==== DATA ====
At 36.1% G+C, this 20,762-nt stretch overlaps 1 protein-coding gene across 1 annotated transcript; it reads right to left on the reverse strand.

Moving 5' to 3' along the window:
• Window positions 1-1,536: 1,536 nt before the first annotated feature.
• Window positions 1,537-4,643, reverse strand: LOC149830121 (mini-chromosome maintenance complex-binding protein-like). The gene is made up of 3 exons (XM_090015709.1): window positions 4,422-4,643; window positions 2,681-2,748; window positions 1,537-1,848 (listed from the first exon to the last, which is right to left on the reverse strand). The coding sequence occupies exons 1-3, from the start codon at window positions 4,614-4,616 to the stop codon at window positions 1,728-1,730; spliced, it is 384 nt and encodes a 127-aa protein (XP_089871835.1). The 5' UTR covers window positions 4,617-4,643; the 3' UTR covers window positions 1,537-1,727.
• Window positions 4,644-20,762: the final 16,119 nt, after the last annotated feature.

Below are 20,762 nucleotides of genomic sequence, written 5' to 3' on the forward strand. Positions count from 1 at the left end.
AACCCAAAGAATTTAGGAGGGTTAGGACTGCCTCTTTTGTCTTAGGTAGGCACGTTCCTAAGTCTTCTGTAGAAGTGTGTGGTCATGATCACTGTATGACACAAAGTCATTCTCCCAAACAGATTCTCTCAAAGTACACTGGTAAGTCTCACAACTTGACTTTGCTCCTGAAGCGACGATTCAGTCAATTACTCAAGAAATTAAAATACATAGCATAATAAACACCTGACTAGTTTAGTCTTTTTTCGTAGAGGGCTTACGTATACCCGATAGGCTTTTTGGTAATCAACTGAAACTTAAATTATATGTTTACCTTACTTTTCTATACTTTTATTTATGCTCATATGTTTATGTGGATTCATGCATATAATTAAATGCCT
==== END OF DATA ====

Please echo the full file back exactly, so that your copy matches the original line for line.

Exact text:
At 36.1% G+C, this 20,762-nt stretch overlaps 1 protein-coding gene across 1 annotated transcript; it reads right to left on the reverse strand.

Moving 5' to 3' along the window:
• Window positions 1-1,536: 1,536 nt before the first annotated feature.
• Window positions 1,537-4,643, reverse strand: LOC149830121 (mini-chromosome maintenance complex-binding protein-like). The gene is made up of 3 exons (XM_090015709.1): window positions 4,422-4,643; window positions 2,681-2,748; window positions 1,537-1,848 (listed from the first exon to the last, which is right to left on the reverse strand). The coding sequence occupies exons 1-3, from the start codon at window positions 4,614-4,616 to the stop codon at window positions 1,728-1,730; spliced, it is 384 nt and encodes a 127-aa protein (XP_089871835.1). The 5' UTR covers window positions 4,617-4,643; the 3' UTR covers window positions 1,537-1,727.
• Window positions 4,644-20,762: the final 16,119 nt, after the last annotated feature.

Below are 20,762 nucleotides of genomic sequence, written 5' to 3' on the forward strand. Positions count from 1 at the left end.
AACCCAAAGAATTTAGGAGGGTTAGGACTGCCTCTTTTGTCTTAGGTAGGCACGTTCCTAAGTCTTCTGTAGAAGTGTGTGGTCATGATCACTGTATGACACAAAGTCATTCTCCCAAACAGATTCTCTCAAAGTACACTGGTAAGTCTCACAACTTGACTTTGCTCCTGAAGCGACGATTCAGTCAATTACTCAAGAAATTAAAATACATAGCATAATAAACACCTGACTAGTTTAGTCTTTTTTCGTAGAGGGCTTACGTATACCCGATAGGCTTTTTGGTAATCAACTGAAACTTAAATTATATGTTTACCTTACTTTTCTATACTTTTATTTATGCTCATATGTTTATGTGGATTCATGCATATAATTAAATGCCT